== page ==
Joe Jackson: But were you really connecting with whoever was doing drugs with you. Or even connecting with "God"? Or was it all like the kind of cocaine delusion that leads people to believe they are God?
DECLAN SINNOTT: I believe I was connecting. Definitely. Even though I don't believe in Cod, in any strict Catholic sense. And in terms of personal relationships it did often help, though, yes, it also was, of course, dangerous. I certainly had a few bad experiences where you'd be terrified, wondering were you ever going to get out of the trip. But it wasn't so much the drugs that led me away from Horslips, it was more that I really was less interested than they were in simply success and so I started listening to people like Stephen Stills, wanted to move along those lines. That bluesy stuff seemed more authentic to me than "Celtic Rock".
I also felt that as a musician I was becoming less of a craftsman in Horslips, that anything'd do as long as it got acclaim. In fact the first time I really felt like a guitar player was a couple of years later when I was playing in pubs as part of Candydancer, with a friend of mine called Tony Henderson. That only lasted nine months but it was so uplifting after all the other shit, so much "let's just play music". It was great. We didn't have that "we need to make it" scenario and that suited me fine.
Joe Jackson: But how did you live?
DECLAN SINNOTT: Very badly! On the dole. But that didn't matter so much to me then because I didn't have the responsibilities I have today.
Joe Jackson: So, what about Moving Hearts? Do you think they're worthy of all the critical acclaim they receive in relation to blending rock, traditional and jazz musical influences?
DECLAN SINNOTT: Yes, definitely. Musically, Moving Hearts were a great band, a magical combination. But it didn't have any pop music sensibility. That's the one thing it lacked. l remember Brush Shiels being on the radio once and saying, "Horslips were too far in one direction because they couldn't really play and Moving Hearts were too far in the other direction, they should have been somewhere in the middle." l agree with that. But I felt good about my input into Moving Hearts, even though Donal Lunny was regarded as more of the arranger than I was. Though I did write three of the instrumentals on the first album, with Donal. And I helped to write things with Mick Hanly, which was a great learning experience.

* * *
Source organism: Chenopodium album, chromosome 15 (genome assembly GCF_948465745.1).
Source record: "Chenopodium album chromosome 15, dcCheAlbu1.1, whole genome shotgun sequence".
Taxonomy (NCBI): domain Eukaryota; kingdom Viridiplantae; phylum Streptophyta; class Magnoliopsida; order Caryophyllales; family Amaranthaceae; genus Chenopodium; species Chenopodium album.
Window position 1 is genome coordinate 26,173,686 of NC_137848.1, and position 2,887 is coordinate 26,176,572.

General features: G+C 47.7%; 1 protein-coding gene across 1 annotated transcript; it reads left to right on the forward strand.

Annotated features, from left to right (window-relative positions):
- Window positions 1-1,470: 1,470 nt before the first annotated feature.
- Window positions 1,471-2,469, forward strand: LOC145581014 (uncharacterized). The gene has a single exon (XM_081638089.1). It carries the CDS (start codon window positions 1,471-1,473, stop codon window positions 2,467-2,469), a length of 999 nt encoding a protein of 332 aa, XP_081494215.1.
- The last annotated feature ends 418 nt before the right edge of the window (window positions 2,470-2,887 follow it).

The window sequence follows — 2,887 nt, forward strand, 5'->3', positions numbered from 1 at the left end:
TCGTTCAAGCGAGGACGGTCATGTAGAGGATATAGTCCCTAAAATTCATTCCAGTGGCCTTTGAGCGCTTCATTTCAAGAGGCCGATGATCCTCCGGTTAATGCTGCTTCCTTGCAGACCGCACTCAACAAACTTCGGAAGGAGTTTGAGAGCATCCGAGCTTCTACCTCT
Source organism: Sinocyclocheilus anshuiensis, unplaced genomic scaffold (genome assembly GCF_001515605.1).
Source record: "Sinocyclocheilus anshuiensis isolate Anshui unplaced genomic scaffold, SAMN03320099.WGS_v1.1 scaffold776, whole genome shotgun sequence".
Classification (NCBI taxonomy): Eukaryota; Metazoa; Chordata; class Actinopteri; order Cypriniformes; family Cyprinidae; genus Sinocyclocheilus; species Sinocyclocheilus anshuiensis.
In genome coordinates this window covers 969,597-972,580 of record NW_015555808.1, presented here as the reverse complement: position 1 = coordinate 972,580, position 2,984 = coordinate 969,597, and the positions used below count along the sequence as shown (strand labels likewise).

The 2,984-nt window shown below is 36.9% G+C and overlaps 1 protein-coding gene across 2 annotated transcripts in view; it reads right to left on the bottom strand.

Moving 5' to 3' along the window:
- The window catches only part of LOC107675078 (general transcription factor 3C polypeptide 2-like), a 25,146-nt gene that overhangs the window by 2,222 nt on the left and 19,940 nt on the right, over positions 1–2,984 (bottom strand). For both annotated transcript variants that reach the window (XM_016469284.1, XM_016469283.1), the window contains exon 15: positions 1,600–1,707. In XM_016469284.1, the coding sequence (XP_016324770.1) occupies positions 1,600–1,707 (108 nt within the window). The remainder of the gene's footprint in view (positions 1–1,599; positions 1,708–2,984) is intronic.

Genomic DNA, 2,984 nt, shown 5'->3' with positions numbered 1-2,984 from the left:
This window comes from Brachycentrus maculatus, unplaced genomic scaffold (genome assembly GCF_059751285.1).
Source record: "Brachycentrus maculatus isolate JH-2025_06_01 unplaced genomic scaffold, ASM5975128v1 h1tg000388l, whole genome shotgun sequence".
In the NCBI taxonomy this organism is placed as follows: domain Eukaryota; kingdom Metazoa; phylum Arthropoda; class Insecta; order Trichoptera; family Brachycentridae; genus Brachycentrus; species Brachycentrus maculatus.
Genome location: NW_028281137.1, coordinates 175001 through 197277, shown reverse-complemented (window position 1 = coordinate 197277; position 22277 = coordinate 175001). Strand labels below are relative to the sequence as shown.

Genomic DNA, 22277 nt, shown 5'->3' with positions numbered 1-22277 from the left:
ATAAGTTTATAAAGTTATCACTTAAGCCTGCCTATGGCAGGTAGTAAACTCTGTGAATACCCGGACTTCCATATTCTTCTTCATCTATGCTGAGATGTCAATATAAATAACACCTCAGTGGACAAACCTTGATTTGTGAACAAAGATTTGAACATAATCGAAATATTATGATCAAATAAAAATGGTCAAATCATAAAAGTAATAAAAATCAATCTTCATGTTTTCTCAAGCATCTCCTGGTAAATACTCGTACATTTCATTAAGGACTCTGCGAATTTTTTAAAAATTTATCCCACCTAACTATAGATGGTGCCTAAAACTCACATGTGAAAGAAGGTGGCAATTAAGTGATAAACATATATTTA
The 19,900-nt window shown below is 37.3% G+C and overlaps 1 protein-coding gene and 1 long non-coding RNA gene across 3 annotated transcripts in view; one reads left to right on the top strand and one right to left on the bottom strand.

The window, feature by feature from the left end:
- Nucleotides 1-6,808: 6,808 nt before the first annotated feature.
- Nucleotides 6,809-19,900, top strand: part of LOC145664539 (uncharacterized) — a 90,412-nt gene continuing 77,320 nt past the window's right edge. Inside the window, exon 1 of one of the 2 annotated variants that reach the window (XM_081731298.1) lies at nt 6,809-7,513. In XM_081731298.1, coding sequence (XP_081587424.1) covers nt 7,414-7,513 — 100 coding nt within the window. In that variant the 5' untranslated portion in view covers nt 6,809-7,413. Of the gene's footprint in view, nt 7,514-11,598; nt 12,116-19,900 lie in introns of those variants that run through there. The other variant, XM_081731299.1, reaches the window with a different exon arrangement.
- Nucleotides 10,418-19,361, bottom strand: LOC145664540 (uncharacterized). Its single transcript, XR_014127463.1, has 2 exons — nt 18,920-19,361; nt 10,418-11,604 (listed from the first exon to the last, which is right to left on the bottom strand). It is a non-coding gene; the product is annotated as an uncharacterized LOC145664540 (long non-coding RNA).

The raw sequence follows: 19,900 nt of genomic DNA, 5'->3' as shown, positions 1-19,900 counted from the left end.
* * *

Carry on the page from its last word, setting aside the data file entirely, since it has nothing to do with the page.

Joe Jackson: Was Moving Hearts a band that moved according to a "thought-out" plan or, like Horslips, did they fall into things more by accident?
DECLAN SINNOTT: It was meant to be "thought-out" but more often than not we did fall into things by accident. Christy and Donal had originally come over to my flat and said, "we're thinking of starting a band and doing something different" so we did start it all. The name was even my suggestion, as the opposite to Talking Heads. They were fairly intellectual, arty American rock, whereas Moving Hearts was more emotionally based.
And I'll tell you, when we went in front of audiences for those early gigs, it was brilliant. We knew we had something special to offer. Part of it, for me, was the improvisatory aspect, like my work on 'No Time For Love'. In that sense, it was fucking great playing live with Moving Hearts. But once the first album was made and got all that acclaim things changed, for me. And even so, that first album wasn't as good as it could have been. The recording business in Ireland hadn't developed to the level where we could get things to sound the way we wanted them to sound. The Storm sounds better. The problem was that engineers would clean up sounds, whereas what matters, to me, is getting the noise a musician hears in their heads onto a tape. That's why I really do feel that the early Moving Hearts gigs were much better than the first album.
Moving Hearts did a live album later, but to me, if the white heat of the early Baggot Inn gigs had ever been captured by somebody who really knew how to record a live band that would be the recording l'd want us to be judged on. I remember one gig in Limerick where, when we came on stage and started our first number, the whole crowd just jumped back, because of the power of it all! In fact, I always thought that Moving Hearts was like a heart attack when we played live! At least that's how people responded to us. As if they all had a sudden Moving Heart attack! Either way, that whole experience was one of the high-lights of my life. We were fucking brilliant, at that point.
Joe Jackson: But why exactly?
DECLAN SINNOTT: Because we all had different perspectives on how the music should be and that dynamic made for a pretty tempestuous time! But the dynamic stopped working for me even when Christy was still in the band. The second album is nowhere near as good as the first. Despite the faults of that first album I felt we had nailed down all the areas of invention we could and that we couldn't go any further. After that there wasn't anything of significance that developed in Moving Hearts, There were inventions on the first album, like 'Hiroshima' which is a thing to itself. 'Irish Ways' too. A number of tracks. But nothing on the second album has that amount of creativity. The energy was depleted, we couldn't go forward. That's what I felt, instinctively. The central dynamic was gone. Once the seven of us got together the buzz only lasted about six months. It was over in my head long before I left the band.